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Is Vitamin D Deficiency a Risk Factor for Covid 19 in Children? Running Title: Vitamin D Deficiency in Covid 19

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Objective Coronavirus disease 2019 (COVID‐19) is a global health problem that can result in serious complications. The aim of this study was to investigate the prevalence and clinical importance of vitamin D deficiency in children with COVID‐19. Material and Methods This study includes 40 patients who were diagnosed to have COVID‐19 and hospitalized with the real‐time reverse transcription polymerase chain reaction method, 45 healthy matched control subjects with vitamin D levels. The age of admission, clinical and laboratory data, and 25‐hydroxycholecalciferol (25‐OHD) levels were recorded. Those with vitamin D levels which are below 20 ng/ml were determined as Group 1 and those with ≥20 ng/ml as Group 2. Results Patients with COVID‐19 had significantly lower vitamin D levels 13.14 μg/L (4.19–69.28) than did the controls 34.81 (3.8–77.42) μg/L (p < .001). Patients with COVID‐19 also had significantly lower serum phosphorus (4.09 ± 0.73 vs. 5.06 ± 0.93 vs. (U/L) (p < .001)) values compared with the controls. The symptom of fever was significantly higher in COVID‐ 19 patients who had deficient and insufficient vitamin D levels than in patients who had sufficient vitamin D levels (p = .038). There was a negative correlation found between fever symptom and vitamin D level (r = −0.358, p = .023). Conclusion This is the first to evaluate vitamin D levels and its relationship with clinical findings in pediatric patients with COVID‐19. Our results suggest that vitamin D values may be associated with the occurrence and management of the COVID‐19 disease by modulating the immunological mechanism to the virus in the pediatric population.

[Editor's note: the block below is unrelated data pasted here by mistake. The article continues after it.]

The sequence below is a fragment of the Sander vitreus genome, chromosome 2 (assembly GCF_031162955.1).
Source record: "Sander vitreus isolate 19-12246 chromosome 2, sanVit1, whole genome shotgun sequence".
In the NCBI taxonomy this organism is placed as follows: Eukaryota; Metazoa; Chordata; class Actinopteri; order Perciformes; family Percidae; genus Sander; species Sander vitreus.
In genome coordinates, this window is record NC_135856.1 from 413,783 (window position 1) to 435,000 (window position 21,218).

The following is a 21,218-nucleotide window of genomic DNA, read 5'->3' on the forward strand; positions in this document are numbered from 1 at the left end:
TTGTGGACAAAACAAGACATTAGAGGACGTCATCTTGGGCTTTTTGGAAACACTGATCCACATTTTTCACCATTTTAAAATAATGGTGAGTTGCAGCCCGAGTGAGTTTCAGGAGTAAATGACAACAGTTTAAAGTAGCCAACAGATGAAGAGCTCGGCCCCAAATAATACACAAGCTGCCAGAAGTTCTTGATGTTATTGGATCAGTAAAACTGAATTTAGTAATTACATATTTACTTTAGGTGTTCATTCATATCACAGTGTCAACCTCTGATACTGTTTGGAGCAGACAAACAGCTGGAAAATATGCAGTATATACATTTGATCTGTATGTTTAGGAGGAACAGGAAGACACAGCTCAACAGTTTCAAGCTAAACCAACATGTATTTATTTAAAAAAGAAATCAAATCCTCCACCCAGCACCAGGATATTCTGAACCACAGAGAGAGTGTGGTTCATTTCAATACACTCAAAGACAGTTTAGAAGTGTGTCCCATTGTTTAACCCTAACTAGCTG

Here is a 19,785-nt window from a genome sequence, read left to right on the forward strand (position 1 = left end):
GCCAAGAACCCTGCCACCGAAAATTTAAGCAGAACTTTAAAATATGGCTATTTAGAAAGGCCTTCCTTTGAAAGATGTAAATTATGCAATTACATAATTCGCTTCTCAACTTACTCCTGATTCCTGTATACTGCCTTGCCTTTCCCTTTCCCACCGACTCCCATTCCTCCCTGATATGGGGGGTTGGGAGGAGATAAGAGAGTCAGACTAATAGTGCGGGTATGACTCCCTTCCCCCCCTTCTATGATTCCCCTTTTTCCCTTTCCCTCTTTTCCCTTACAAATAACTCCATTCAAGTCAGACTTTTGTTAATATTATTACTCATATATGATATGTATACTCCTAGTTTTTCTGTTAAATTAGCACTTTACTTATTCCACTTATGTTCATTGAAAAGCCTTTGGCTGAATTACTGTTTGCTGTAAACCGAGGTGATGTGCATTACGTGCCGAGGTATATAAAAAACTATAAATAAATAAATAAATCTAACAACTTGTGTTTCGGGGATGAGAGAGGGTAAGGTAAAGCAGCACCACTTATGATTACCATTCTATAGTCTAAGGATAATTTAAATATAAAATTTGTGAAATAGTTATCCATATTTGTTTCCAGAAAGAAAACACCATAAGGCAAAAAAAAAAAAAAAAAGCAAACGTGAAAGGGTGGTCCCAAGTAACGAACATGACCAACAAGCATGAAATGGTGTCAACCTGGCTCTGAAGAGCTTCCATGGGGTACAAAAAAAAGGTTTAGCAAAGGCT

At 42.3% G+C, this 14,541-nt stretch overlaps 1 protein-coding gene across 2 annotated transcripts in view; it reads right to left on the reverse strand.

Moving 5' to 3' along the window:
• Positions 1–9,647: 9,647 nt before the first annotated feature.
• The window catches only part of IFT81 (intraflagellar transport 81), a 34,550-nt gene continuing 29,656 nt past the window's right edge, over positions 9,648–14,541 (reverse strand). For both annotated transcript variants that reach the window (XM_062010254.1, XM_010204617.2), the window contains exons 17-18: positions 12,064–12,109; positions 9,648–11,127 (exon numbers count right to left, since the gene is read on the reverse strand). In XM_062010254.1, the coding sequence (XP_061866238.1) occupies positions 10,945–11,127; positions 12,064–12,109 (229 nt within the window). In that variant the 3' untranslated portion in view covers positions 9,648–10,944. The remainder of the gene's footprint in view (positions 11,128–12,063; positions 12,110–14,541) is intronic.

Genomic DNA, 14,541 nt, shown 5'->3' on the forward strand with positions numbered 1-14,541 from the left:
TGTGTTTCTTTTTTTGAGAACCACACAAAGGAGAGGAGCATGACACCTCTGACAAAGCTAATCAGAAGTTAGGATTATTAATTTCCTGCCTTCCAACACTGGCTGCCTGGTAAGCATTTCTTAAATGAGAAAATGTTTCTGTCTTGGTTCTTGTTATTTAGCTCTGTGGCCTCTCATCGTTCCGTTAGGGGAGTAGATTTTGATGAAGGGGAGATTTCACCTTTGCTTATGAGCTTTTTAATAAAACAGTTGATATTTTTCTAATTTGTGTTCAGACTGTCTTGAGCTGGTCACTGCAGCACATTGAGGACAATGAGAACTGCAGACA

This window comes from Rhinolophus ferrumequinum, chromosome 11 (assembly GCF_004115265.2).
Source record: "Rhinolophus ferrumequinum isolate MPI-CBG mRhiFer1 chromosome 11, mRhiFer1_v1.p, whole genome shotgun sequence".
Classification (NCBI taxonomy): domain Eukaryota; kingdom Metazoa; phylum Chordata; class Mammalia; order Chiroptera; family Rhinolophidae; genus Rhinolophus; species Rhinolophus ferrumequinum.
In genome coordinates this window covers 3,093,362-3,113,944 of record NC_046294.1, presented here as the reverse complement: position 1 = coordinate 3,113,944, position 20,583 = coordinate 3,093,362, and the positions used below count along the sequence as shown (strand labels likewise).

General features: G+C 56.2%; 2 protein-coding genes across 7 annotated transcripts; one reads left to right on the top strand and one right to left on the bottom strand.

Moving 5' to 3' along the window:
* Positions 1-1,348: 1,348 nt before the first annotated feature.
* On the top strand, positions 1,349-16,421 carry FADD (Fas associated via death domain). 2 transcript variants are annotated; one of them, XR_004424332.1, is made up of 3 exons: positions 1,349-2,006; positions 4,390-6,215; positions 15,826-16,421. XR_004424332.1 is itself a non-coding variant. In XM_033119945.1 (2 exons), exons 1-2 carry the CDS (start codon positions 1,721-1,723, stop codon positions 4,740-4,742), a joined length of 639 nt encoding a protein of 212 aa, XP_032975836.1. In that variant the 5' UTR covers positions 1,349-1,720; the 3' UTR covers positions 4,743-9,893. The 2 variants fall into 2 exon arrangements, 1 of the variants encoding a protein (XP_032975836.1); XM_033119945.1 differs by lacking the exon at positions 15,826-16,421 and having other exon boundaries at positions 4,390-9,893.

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Kamil YILMAZ ORCID iD: 0000-0001-5137-0501
Is Vitamin D Deficiency a Risk Factor for Covid 19 in Children?
Running Title: Vitamin D Deficiency in Covid 19
Kamil Yılmaz, Assist. Prof. of Dicle University School of Medicine, Department of
Pediatric, Diyarbakir, Turkey, E-mail:drkamilyilmaz@gmail.com tel
number:+905333905847
Velat Şen, Associate. Prof. of Dicle University School of Medicine, Department of
Pediatric Pulmonology, Diyarbakir, Turkey, E-mail: drvelatsen@hotmail.com, tel
number:+905052425804
Correspondence:
Associate. Prof. Velat Şen; Dicle University Medical Faculty, Department of
Pediatric Pulmonology, 21010, Diyarbakır, Turkey. Tel: +90 505 242 58 04. Fax: +90
412.248-8523. Email: drvelatsen@hotmail.com
Conflict of Interest
None
Funding
This research received no specific grant from any funding agency in the public,
commercial, or not for profit sectors.
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Introduction
A new coronovirus (CoV) infection was reported to begin in late 2019 in Wuhan,
Hubei, China, which the World Health Organization (WHO) called COVID-19 on
February 11, 2020 (1). On March 11, 2020, COVID-19 infection was declared a
pandemic by WHO due to the global logarithmic increase of cases (2). Studies have